The girls had always suspected him, Andromeda in particular, but she always seemed to trust me in a way that made my fingers ache with guilt. Always asking me to keep after Jove as he continued to drift farther and farther away from us. But she doesn't know how twisted he was in me, and her fingers twist too, in my hair, in my guts, and I always fold. She's tipping my head back, trance-spinning gossamer eyes holding my fast.

Jove and I were in the eye of an invisible storm.

I finished repairs to bridge's control panel. It's not perfect, but I've unjammed our signals. I can interface the mainframe.

Her face is still pinched, skin stretched far too tight, but her pale eyes narrow as if they search my waters, divining truth as she always does.

It dowses me, hurdling head to toe, the awful pretend that's been rotting in my body, it almost makes me forget that I am supposed to be relieved. It almost makes me forget how much I wanted her touch to keep warding off the spectral hands that were forever there. Andromeda withdraws.

"Find him," she whispered. The fairing eclipses her face. I need to check on the little ones.

She knows.

Jove and I were on borrowed time.



I found him haunting the gloom of the docking port, perched along the rim of the moon gate, a transparent door used for maintenance outside the space station. He rocks on his heels, brimming with a nervous energy, a tall glass cylinder next to him, brimming with a dark fluid. Below us, the earth keeps turning and dragging us along helplessly in the void, a predetermined path of which we have no control.

Katherine's ghost had followed me then entire way, pressing closer and sharper, dressed in her high-necked synthetic blacks and ringed eyes.

We were finally alone, just as she wanted, her biologically engineered children stranded at the summit of humanity's greatest endeavors while we watched the world burn.

"What do you think it looks like down there?" The echoes of the nearly empty port warp his voice. "It's been just about a year, hasn't it?"

Everything went dark, silent for a second, a deafening silence in the vacuum of space, then gasped back to life, humming above that soft drone that had seeped through the station while it was on auxiliary mode.

"Looks like Andromeda restored the bridge's manual control. That's why you came down here, isn't it?" Jove chants, a smirk ringing around the corners of his mouth, his fingers beckoning me closer.

My hair stands on end, the strange, uneasy feeling I've felt around him for months enveloping me, pulling me close. The AI flickers in front of me, sighing my name, but I step around it, rubbing the nape of my neck compulsively as I crouch beside him.

"I could make it stop, you know."

He leans in close, his fingers wrap around the back of my hand. "That's why you keep touching it, right? You just want it to all go away."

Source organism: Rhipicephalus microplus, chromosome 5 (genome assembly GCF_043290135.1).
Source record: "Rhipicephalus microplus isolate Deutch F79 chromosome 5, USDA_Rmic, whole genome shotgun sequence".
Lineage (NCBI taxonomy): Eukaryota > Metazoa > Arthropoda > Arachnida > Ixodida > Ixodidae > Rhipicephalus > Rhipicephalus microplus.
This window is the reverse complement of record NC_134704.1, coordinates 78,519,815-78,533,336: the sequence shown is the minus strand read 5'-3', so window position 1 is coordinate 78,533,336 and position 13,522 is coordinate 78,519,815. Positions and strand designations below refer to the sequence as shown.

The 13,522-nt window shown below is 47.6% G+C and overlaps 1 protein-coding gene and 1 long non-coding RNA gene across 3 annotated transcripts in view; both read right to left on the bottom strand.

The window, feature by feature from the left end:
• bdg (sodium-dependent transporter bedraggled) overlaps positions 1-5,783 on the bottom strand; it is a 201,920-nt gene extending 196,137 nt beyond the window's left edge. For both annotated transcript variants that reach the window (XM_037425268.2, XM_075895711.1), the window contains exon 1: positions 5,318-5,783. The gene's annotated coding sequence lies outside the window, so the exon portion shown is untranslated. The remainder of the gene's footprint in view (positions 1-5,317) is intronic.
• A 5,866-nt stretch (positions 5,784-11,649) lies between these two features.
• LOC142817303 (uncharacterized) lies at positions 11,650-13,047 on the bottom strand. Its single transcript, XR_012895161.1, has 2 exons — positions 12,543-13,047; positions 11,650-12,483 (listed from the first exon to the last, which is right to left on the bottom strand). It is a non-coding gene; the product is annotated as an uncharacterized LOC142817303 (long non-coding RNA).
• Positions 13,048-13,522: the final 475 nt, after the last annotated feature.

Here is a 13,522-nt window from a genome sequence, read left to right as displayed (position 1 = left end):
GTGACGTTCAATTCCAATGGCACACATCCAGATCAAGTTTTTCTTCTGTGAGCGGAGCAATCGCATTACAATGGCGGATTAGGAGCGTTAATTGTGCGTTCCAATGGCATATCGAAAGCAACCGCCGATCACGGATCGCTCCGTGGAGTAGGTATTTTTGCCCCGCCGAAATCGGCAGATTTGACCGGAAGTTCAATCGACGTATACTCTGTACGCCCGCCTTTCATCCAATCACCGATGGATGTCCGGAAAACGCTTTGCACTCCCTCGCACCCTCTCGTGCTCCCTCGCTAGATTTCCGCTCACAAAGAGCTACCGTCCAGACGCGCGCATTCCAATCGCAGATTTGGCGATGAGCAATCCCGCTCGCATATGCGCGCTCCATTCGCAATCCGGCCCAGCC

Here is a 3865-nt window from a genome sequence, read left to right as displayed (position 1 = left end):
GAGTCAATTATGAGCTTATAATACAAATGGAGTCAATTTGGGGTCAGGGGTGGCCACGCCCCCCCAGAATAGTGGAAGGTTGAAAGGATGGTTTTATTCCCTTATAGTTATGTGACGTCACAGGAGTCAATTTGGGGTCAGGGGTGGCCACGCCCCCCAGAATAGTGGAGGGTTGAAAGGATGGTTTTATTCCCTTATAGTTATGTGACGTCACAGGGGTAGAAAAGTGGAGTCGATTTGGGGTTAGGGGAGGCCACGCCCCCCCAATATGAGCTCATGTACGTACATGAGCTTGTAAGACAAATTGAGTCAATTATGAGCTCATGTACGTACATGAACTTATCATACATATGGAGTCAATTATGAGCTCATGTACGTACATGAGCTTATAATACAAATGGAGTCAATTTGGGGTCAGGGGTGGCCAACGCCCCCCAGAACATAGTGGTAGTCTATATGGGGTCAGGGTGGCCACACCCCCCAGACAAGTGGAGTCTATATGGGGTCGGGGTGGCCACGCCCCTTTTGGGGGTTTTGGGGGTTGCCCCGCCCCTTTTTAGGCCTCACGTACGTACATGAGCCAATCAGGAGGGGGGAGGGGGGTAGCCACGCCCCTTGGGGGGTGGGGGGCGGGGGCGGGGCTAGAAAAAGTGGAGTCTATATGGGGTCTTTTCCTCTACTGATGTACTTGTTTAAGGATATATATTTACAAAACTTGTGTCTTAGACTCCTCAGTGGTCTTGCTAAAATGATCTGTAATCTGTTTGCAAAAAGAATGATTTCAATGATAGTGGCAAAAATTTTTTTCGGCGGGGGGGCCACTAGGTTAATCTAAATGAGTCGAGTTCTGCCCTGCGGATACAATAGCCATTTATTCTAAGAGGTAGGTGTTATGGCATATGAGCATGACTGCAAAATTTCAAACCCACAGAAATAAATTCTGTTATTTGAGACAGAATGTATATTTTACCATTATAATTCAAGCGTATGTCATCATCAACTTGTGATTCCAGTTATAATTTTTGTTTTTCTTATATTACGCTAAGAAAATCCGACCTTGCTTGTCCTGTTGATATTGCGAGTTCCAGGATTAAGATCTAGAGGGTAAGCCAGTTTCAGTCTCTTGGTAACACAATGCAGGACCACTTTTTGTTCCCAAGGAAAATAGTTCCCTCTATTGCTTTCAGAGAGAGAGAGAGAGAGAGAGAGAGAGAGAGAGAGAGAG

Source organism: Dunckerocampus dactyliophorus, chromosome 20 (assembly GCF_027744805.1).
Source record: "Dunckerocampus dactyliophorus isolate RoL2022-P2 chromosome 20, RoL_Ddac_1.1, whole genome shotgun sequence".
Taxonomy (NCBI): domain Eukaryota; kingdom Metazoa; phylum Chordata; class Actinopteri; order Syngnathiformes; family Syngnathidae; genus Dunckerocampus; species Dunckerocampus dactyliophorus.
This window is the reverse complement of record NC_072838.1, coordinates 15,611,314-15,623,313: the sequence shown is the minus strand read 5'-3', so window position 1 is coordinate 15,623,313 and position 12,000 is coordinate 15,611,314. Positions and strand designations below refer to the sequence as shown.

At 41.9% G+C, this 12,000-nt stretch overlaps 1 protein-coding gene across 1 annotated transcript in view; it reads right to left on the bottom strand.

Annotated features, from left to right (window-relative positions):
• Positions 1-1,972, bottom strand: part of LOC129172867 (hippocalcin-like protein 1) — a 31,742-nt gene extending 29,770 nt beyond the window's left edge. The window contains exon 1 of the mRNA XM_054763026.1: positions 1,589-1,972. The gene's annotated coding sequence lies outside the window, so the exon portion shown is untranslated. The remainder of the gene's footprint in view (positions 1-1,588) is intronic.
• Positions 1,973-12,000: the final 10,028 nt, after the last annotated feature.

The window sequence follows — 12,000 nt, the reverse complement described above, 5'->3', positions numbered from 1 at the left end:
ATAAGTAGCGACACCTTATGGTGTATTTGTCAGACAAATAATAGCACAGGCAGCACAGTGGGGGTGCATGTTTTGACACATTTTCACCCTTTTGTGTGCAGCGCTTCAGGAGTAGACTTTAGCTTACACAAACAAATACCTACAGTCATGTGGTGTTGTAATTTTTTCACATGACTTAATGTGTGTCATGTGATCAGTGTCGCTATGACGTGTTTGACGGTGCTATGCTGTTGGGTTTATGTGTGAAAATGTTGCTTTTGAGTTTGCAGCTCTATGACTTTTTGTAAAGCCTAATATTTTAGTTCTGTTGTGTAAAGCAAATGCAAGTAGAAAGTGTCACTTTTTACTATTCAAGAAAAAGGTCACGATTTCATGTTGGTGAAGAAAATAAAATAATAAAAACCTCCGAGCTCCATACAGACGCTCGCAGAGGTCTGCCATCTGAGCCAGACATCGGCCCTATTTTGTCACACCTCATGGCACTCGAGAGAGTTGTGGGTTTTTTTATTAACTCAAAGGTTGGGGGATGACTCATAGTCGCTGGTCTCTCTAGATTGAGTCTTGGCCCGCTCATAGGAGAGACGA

A sudden thrill runs down my spine. I withdrew my hand, turning to meet his black eyes like oblivion, echoed in the corners of his mouth. I hear a resonant scream in the depths of the station. Lights flicker.


"The same way I made sure she didn't talk to me anymore, either."

He tilts his jaw up to my ear, close enough now I can hear the pucker of his lips over teeth, the smile. In his other hand he conjures, cradled away from surveillance cameras in the palm of his hand, the small bead of microchip implanted during Katherine's last footsteps on the Ishtar. The nanomachine module inhibitor.

But that wouldn't be enough to keep Katherine's specter from bouncing around our synapses—and then another materialized in hand, glittering and lacey and shriveled, Katherine's Rose of Jericho.

"When did—how did you—?"

But the answer was months ago skulking around in drooping cowls, our surveillance compartmentalized from interface access. Prickling drafts that would raise my hair on end, his strange gravitational pull on me.

"They will see you were there, too. That you lied. That you stood aside and let me do thing you never had the guts to do yourself."

That I watched him turn their weapons upon one another, how he used HALO to spin unnatural disasters, how he surged the mainframe afterwards and called it a solar flare. I rear back in horror, paralyzed.

"We are an abomination to them, we are Katherine's little secret kept from the League of Nations. You were right, Ira. We were born into a world that never wanted us."

Jove stands up, head cocked to one side, calculating. The dark fluid rises from the glass cylinder, now in the crook of his arm, a strange ferrofluid his electromagnetic waves manipulate, ferrofluid like what we used in the insulation chambers, but that was gunmetal black. It crossed over the light issuing from the moon gate, pulsing red spinning halos around his head, spooling back into the canister.

Another shriek sounds behind me and I dare to look. Andromeda is swiping furiously in the air, flowered red on her front, her knees. Nothing happens, and she screams in rage.

"I always knew you were the one who enabled my inhibitor," Jove observed, his fingers drawing a sparking arc in the air, his dark hair lifting around his head.

"Don't do this, Jove."

Light flicker again, and I can feel it coil with Jove's furrowing brow, the crackling charge. The canister smashes to the floor in an explosion of flying glass and misting blood.

"He killed them, Ira," Andromeda blazes, fingers working wildly in the air.

It comes rushing forward, like a distant memory, and I ward, thrusting my rising barriers before Jove strikes, pitching him over the moon gate. He rises to his feet, but Andromeda gestures furiously, and the cylindrical airlock drops into place.

The moon gate slides open.

A moment later Jove began to fall to earth.



©2016 InkWellWisher

The Review Game's October 2016 WCC entry